Naked, bisque-coloured, cherubically chubby and smoothly sexless. With heads shaped like upturned radishes, rose-petal cheeks, mischievous eyes and a pair of minute wings, Kewpies are emphatically not what spring to mind when you hear words like ‘iconoclastic’ or ‘feminist’.
It is possible that they should be. Kewpies were the brain children of Rose O’Neill and would earn her the moniker ‘Queen of Cute’.
Born in 1874 in a small town in Pennsylvania, O’Neill had a poor, peripatetic childhood. She was, however, a precociously talented artist: by the age of 23 she was making a living in New York City as an illustrator for magazines, including the popular humour title Puck, where she was the only woman on staff.
The idea for Kewpies, she later said, came to her in a dream. To her they were ‘innocent, unspoiled little souls’, who ‘do good deeds in a funny way. The world needs to laugh or at least smile more than it does.’
Whether or not this is true, we do know that by 1909 they had begun scampering across the pages of Ladies Home Journal. From there, they took over the world, becoming a 30-year craze of astounding proportions and spawning an empire of merchandise.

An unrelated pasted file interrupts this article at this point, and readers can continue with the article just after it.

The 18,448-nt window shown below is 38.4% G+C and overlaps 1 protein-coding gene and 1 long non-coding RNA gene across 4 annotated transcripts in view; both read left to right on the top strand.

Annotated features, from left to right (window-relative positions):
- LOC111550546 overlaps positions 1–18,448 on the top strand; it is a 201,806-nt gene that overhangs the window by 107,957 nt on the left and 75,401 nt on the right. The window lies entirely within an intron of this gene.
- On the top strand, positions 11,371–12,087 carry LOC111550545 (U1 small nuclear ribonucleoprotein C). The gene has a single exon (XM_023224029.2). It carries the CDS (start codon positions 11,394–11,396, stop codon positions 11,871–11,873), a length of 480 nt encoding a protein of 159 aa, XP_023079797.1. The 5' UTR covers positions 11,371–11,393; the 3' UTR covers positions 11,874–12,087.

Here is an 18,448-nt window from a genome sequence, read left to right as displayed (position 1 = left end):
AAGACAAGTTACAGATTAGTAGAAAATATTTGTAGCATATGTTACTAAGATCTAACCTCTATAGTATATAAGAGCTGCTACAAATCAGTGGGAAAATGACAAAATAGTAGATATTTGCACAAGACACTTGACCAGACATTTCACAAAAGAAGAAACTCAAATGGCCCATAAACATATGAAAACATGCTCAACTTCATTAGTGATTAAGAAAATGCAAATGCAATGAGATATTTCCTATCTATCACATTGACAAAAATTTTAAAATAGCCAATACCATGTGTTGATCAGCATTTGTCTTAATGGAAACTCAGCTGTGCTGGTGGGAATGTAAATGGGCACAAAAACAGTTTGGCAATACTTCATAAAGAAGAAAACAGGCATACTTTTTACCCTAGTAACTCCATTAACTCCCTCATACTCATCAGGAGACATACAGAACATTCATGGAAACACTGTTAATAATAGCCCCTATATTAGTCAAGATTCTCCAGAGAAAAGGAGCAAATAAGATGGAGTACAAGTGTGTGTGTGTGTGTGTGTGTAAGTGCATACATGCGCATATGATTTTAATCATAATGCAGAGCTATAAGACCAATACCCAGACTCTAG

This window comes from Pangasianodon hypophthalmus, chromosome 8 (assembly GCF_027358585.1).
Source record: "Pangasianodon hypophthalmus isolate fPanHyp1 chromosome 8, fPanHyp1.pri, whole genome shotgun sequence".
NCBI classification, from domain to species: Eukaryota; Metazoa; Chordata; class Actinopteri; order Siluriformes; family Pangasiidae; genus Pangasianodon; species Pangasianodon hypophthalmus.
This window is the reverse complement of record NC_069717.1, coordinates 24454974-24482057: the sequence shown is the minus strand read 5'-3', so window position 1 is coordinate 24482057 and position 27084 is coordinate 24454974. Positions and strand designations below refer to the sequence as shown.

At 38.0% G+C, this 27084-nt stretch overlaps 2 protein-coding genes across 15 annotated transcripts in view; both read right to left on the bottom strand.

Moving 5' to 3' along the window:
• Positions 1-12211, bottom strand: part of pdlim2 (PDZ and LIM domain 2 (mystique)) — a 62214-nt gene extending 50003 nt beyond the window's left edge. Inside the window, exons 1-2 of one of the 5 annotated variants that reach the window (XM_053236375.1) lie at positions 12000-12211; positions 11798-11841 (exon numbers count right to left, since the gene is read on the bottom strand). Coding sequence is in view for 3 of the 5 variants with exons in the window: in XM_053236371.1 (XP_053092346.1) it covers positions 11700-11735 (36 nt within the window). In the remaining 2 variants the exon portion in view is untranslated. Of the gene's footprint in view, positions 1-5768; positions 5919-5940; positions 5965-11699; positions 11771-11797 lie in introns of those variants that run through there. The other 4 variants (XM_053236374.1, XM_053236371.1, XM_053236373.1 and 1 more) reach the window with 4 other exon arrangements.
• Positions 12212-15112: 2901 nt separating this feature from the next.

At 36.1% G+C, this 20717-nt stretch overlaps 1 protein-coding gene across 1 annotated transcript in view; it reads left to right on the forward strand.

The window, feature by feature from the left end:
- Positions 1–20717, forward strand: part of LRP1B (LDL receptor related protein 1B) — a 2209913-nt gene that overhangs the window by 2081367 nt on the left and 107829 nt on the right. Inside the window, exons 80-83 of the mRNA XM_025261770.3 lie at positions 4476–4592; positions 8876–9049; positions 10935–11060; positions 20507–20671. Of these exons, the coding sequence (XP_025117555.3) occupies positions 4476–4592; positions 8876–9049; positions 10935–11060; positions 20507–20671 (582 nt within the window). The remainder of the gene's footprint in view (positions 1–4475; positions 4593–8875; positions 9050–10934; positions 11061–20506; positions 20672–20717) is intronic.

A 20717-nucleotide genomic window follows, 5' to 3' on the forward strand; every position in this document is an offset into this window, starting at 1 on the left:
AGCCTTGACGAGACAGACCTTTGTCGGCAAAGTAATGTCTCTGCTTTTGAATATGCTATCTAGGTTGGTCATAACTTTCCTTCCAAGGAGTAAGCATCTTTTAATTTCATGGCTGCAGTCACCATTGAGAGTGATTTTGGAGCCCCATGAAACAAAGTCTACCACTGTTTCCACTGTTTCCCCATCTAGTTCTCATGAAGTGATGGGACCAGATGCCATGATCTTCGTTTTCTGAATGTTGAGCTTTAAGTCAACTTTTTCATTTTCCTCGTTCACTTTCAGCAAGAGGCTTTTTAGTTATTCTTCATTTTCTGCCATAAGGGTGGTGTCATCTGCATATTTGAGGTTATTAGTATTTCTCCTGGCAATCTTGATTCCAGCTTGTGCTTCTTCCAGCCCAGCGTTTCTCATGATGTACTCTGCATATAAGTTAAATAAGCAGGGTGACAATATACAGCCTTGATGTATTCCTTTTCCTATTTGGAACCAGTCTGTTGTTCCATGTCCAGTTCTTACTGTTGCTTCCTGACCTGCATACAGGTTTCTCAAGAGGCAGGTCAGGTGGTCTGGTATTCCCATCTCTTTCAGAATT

In addition to magazine and newspaper illustrations, O’Neill was commissioned to include them in advertisements for products including Jell-O and mayonnaise. Discerning buyers from the late 1910s to the early 1940s could pick up everything from Kewpie table lamps and salt-and-pepper shakers, to dolls – some five million were made in all – and lapel pins.
This pinkish, pale army, in total, earned her an estimated $1.4 million.
What makes them truly remarkable, given the era, is how O’Neill drafted Kewpies into the fight for women’s rights. She argued to a sceptical New York Times that female clothing was too restrictive – O’Neill herself was always defiantly corset-less. (Under the unpromising headline: ‘Leg Emancipation Women’s New Plea’, she quipped that Kewpies’ roseate nakedness meant they wouldn’t ‘have to waste a lot of energy toting their clothes’.)
Her creations appeared on posters and banners. They beat drums, wore sashes and held up signs reading: ‘VOTES FOR WOMEN!’
Is it possible these swarms of demurely pinkish pale cherubs helped shift public opinion? O’Neill certainly thought so. Kewpies, she said, became,‘a way to sell a different image of suffrage and who should support it... that it was something compatible with motherhood and nurturing.’ They may not have looked the part, but Kewpies were radicals.
This article first appeared in ELLE Decoration March 2021
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